Accidental Dignity: Torture Memo no.7 and the Challenge of Maintaining Dishonest Abstraction in the Written Word

Slept too little to attempt very much on the blog today. So I’ll offer up one of my favourite excerpts from the Torture Memos suite in place of the daily personal reflection:


drawing distinctions
between gradations of pain
is not an easy task.
[oh no]
it’s not an easy task.

– John Yoo

This is definitely my favourite lyric from the whole set (and, coincidently, the shortest). It’s such a striking juxtaposition with the cold, technical belligerence of the rest.

Of course it’s lifted from a section in which Mr.Yoo is attempting to establish pseudoscientific divisions between “acceptable” and “severe” levels of suffering. In this case he’s talking about sleep deprivation and how many days it can “legally” go on for.

Extracting this one line and taking it at face-value suggests the hidden possibility of a deep regret and troubled conscience behind the authorship of the torture memos. Of course it’s hard to believe in that possibility as intentional or, looking at in its actual context, genuinely meaningful.

To the contrary, I think it’s more likely that a degree of dignity and sympathy is inevitably built into written language. Regardless of the unlikely context, zooming into the microscopic details of communication brings out these essential qualities.

So I was glad to notice this fragment and include it in the suite. I find it hopeful to see that, with all the ways human beings contrive to fool themselves and manipulate others, the way we’ve constructed our means of communication interferes with completely dishonest abstractions.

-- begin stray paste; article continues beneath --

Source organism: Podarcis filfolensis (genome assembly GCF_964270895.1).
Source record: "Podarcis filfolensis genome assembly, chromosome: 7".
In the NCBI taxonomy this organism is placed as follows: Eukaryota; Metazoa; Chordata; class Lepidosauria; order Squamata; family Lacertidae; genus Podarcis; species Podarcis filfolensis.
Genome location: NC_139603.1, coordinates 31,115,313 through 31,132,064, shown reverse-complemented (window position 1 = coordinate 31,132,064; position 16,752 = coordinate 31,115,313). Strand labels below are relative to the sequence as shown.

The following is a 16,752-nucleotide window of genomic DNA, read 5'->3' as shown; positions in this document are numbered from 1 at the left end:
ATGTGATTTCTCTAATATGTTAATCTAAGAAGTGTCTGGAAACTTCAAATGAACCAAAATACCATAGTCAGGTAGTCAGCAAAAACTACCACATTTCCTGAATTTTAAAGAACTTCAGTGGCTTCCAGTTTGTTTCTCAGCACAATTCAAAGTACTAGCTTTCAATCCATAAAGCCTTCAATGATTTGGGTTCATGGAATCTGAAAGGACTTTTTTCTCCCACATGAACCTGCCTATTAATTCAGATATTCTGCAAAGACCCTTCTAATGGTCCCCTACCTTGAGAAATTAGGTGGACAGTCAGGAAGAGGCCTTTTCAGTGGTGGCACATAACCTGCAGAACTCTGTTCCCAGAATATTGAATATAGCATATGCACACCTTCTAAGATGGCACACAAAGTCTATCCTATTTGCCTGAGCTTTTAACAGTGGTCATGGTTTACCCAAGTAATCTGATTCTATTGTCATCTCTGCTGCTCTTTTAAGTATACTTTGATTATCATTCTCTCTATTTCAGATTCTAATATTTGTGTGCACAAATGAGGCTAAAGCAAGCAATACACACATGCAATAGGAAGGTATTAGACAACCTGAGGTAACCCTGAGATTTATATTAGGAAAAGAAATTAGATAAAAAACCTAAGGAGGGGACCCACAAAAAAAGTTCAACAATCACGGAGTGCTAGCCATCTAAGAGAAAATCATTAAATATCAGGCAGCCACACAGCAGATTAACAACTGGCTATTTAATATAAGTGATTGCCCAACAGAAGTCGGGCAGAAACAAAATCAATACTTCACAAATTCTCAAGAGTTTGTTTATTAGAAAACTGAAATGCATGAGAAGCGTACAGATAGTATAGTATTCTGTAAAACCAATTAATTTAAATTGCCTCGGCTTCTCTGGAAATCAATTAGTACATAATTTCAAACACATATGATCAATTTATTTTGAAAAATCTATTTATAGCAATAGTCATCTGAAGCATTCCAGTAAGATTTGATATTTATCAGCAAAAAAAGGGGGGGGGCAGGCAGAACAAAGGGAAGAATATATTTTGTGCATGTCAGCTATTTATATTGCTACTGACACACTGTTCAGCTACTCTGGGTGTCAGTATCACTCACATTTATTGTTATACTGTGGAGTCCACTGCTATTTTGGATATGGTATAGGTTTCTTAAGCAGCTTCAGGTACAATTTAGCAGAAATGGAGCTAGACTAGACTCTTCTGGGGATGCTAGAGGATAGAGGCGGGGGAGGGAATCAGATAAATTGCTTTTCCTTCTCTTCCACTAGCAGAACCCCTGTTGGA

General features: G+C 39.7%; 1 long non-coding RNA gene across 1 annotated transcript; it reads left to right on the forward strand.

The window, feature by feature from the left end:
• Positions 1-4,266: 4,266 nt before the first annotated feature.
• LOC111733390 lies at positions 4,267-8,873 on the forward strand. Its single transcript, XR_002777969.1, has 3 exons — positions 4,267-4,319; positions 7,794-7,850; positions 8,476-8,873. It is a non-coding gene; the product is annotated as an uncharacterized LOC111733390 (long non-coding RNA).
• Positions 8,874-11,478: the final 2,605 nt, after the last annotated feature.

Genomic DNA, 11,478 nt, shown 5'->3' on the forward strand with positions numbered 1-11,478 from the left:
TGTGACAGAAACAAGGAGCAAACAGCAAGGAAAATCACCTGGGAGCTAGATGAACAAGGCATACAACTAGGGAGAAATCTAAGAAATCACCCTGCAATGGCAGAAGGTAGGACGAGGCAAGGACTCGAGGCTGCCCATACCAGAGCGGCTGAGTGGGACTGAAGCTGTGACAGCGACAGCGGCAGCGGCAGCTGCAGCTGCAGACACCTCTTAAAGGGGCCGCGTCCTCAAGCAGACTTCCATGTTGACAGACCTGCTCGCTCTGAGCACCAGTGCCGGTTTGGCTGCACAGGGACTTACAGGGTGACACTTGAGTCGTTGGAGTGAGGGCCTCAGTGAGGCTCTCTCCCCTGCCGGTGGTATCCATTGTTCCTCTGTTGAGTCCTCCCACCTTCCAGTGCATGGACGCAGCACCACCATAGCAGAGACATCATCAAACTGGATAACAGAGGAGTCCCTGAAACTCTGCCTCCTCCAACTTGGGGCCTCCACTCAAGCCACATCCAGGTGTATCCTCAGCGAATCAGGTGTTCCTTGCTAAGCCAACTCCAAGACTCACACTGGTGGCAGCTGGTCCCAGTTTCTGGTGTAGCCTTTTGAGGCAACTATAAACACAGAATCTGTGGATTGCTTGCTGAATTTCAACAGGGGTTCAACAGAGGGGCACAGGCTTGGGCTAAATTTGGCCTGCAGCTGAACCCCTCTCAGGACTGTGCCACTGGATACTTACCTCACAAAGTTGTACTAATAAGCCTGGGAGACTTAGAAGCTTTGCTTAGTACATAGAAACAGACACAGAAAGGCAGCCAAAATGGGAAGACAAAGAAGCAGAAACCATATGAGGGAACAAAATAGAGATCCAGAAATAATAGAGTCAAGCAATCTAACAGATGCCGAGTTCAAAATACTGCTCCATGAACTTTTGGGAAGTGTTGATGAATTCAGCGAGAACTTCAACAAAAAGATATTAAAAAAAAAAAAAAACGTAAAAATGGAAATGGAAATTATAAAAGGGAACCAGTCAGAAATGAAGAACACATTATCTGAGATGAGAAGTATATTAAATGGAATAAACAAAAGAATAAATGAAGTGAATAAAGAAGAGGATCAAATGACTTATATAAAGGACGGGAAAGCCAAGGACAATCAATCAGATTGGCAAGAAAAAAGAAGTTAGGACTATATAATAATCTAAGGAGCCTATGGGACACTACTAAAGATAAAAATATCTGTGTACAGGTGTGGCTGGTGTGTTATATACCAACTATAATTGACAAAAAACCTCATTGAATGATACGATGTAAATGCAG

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2 Responses to “Accidental Dignity: Torture Memo no.7 and the Challenge of Maintaining Dishonest Abstraction in the Written Word”

  1. Multibeat Records Says:

    Could this also mean that language/musical language becomes a weakness or threat to the artistic intent of the piece? That through the exposition of the subject matter, using this particular setting and these particular chosen fragments, the listener’s mind conjures empathy and emotion, instead of being overwhelmed by the coldness of the original documents? Either way, the questions are being asked, as the piece unfolds – this seems to be the main point.

    • Benjamin Mueller-Heaslip Says:

      That’s an interesting thought, Multibeat. But I don’t think there’s a contradiction between the intention and the reaction it evokes.

      In the set, this piece falls between a really vicious number (“Medical Personnel Are On The Scene”) and the beginning of three pieces dealing with legal/moral defenses. So this bit is more of a surreal glimpse into an Yoo’s alternative-reality ego. When you go onto into the see-through justifications the nature of this one becomes pretty clear.

      But that’s a reason why it’s interesting to post this one on its own. No. 9 ‘Self Defense’ is weird too because on its own it really does sound like an uncritical validation of torture. I’ve got to be more careful with that one.

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